Elizabethan Fictions: Espionage, Counter-espionage, and the Duplicity of Fiction in Early Elizabethan Prose Narratives
Clarendon Press, 1997 - 320 頁
Elizabethan Fictions is a study of the works of John Lyly, George Gascoigne, Geoffrey Fenton, William Baldwin, and a number of other English writers in the context of changing attitudes to fiction in Elizabethan England. Both the censors and the writers of the time were aware that the developments in Elizabethan prose threatened to transform the nature of fiction itself, and it was felt that these destructive capabilities might constitute a material threat to the security of the Elizabethan state. Maslen explores their violations of current conventions, their mockery of contemporary platitudes, their self-conscious stylishness, and their subtlety, and makes the case for these fictions to be seen as the precursors of Shakespeare's comedies, Sidney's prose epics, and the satires of Marlowe and Nashe.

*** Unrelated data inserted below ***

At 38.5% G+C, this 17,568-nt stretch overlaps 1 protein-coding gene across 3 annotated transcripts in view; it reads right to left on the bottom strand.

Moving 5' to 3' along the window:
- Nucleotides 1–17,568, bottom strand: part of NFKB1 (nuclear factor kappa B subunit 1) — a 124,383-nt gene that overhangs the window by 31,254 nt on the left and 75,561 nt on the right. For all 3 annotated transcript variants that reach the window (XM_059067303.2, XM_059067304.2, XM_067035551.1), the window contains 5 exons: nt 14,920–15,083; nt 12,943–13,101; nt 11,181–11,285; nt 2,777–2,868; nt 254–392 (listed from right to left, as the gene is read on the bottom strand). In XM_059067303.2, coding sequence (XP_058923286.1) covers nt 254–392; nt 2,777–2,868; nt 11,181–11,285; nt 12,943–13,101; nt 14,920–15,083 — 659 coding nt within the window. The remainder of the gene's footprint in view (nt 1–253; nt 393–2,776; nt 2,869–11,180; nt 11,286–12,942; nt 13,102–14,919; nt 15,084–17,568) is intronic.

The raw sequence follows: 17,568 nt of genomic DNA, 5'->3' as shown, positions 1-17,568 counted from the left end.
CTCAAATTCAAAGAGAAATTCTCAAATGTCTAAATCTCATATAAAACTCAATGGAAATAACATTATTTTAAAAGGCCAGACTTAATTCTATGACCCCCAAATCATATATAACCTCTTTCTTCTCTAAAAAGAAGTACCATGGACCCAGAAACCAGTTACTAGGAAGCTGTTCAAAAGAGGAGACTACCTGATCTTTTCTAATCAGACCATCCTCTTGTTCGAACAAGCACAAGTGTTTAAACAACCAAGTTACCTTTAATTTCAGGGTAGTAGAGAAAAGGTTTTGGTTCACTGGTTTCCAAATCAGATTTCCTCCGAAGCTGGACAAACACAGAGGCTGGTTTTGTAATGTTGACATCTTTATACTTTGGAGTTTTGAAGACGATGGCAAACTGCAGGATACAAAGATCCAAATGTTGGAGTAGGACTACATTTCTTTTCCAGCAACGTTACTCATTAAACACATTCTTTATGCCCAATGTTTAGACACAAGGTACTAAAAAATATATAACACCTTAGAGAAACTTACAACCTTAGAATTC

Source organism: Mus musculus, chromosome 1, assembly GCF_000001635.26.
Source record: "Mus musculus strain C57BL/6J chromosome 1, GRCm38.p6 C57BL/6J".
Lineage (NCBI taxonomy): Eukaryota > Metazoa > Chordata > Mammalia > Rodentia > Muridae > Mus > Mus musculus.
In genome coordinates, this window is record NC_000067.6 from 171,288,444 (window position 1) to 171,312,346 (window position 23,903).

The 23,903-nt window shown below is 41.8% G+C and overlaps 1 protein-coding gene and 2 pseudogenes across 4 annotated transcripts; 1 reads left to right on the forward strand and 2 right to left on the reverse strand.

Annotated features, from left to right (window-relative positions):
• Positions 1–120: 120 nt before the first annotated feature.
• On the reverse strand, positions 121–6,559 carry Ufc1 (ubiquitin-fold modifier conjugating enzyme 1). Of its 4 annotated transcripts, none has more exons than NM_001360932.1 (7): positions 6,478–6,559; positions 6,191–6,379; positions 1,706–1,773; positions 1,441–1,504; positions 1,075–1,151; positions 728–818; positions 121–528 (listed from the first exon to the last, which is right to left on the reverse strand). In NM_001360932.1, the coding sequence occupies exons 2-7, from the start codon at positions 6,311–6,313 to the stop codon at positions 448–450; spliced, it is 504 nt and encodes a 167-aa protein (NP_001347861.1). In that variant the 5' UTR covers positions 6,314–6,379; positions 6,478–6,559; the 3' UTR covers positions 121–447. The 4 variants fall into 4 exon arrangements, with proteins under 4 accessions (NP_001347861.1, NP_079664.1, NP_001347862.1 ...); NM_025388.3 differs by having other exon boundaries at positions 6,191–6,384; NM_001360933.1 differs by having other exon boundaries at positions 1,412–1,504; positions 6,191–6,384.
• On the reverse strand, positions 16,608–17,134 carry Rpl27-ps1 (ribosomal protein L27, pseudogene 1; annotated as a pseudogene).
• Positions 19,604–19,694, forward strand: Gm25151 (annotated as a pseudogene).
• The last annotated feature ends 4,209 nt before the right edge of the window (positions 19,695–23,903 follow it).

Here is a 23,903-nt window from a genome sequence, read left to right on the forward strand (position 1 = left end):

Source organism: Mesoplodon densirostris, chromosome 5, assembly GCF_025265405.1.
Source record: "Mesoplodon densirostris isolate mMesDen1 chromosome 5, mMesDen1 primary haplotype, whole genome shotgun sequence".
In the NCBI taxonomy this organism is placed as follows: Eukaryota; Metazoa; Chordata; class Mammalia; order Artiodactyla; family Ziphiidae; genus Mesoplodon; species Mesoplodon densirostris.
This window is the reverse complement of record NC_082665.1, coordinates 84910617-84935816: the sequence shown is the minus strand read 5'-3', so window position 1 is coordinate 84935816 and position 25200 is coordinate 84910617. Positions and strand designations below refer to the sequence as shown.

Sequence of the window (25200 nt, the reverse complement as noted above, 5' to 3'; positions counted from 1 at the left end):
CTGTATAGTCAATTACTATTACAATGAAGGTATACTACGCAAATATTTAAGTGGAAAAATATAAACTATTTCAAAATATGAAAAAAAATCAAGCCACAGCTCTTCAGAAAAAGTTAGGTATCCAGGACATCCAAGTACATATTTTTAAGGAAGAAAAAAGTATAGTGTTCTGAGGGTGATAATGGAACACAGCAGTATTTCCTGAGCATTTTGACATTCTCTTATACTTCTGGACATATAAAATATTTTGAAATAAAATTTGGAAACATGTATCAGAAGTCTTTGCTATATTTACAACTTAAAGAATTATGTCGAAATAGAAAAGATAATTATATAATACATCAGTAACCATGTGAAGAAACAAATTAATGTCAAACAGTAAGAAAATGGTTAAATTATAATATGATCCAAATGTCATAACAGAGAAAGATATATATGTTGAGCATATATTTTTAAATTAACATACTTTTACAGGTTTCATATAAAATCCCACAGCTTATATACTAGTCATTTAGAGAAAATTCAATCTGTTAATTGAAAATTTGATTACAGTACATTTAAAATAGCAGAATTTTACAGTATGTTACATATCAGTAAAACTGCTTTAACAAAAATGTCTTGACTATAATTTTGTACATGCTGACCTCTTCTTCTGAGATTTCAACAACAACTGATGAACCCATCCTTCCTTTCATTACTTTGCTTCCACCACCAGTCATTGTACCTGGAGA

讀者評論 - 撰寫評論
The Fiction of Simplicity in the SixteenthCentury Treatise
Fictions and their Commentaries before 1570
George Gascoigne and the Fiction of Failure
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